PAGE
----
Three inner planets light up the western evening sky in May, while Jupiter and Saturn gain some prominence in the eastern sky before dawn. Unfortunately we sky-watchers in the eastern and central time zones will miss a total eclipse of the Moon. The timing is just not right for us.
The best views of this month’s total lunar eclipse will be in western North and South America, Hawaii, Australia, and eastern Asia. Eclipses of the Moon occur when the Moon is full and passes into Earth’s shadow. But on the east coast, the Moon enters Earth’s shadow at 5:44 am (4:44 am Central time), and that is also when the Full Moon is setting. Sad that we will miss the chance to see this great event.
Mars is dim now but still bright enough for us to watch it appear to move through Gemini, ending the month up near the top of the twins. Mercury reaches its best evening view for 2021; which is to say it appears farthest from the Sun and therefore higher in the western sky. From May 17th through May 28th, much brighter Venus will help us find Mercury.
On May 20th, Venus will be below and right of Mercury. The distance between them will close and on the 23rd, Mercury will be between the horns of Taurus the bull. By May 28th, the planets will be so close to each other that both can be seen within the same telescopic field of view. Mercury and Venus then will be up for an hour after sunset.
Earlier in the month, on the May 12th, Venus will be just above the thin crescent Moon right after sunset. The next night, the Moon will be close to Mercury, and since they do not set until an hour after Venus, the darker sky will make them easier to see.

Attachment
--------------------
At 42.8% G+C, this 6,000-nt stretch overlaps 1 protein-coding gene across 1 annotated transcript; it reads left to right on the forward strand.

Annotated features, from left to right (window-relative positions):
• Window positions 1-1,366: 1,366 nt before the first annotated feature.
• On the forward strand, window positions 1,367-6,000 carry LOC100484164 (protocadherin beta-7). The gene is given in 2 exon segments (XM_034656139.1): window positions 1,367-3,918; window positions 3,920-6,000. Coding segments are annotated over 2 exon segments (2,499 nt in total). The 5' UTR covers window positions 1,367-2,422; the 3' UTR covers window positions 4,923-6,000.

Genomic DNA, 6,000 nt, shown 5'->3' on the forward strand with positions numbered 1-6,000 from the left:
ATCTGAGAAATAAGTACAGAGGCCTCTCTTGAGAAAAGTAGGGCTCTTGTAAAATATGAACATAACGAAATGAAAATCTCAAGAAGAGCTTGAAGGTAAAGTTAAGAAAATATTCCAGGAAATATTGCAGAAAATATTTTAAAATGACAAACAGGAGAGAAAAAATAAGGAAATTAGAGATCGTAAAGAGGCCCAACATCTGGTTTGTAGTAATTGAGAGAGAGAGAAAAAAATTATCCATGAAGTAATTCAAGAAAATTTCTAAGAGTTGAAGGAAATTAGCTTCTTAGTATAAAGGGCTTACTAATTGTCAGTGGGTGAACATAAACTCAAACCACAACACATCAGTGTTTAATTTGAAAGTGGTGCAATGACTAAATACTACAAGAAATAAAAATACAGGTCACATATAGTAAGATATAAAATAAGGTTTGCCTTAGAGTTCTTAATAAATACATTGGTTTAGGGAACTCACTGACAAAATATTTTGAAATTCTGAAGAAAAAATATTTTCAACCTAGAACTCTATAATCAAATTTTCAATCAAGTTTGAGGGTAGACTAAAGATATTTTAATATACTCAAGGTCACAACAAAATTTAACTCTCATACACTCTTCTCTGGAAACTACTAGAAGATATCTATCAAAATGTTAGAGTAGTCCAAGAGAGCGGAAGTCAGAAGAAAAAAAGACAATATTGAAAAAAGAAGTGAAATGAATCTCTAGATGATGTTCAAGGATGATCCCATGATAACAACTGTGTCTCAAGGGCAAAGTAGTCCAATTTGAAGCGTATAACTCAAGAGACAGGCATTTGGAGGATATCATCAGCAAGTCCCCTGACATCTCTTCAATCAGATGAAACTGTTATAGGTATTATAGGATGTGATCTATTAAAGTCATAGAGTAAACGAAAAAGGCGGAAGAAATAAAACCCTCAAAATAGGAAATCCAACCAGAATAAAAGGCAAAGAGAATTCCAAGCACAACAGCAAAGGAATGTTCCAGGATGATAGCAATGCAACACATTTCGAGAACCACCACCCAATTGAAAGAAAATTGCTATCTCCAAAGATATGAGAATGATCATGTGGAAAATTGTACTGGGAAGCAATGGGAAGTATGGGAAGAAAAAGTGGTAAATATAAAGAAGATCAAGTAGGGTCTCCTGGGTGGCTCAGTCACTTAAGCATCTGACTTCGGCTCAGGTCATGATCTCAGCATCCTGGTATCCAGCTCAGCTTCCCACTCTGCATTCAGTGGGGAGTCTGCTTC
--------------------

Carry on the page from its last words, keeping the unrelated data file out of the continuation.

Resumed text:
By mid-May Saturn will be high enough above the eastern horizon for viewing 1 to 2 hours before early morning dawn. Later into June and July it will rise before midnight giving us more time to see it. Already it makes a great sight through telescopes.
Jupiter, much brighter than Saturn, will be found below the ringed planet, and will provide sky-watchers with telescopes, 90 minutes of time before dawn to see its cloud belts by the end of May. The Moon may be seen just below Jupiter in the early morning eastern sky on May 4th; and it will be just below Saturn on May 30th.
The Eta Aquariid meteor shower peaks in the early morning hours of May 6th. Look east around 4 am, just left of where Saturn and Jupiter are found, and we may be rewarded with many very fast moving meteors; many with persistent trains caused by the debris left by Comet 1P/Halley, the orbit of which Earth crosses twice each year; in May and again in October.
May’s Full Moon is May 26th; the night of the eclipse.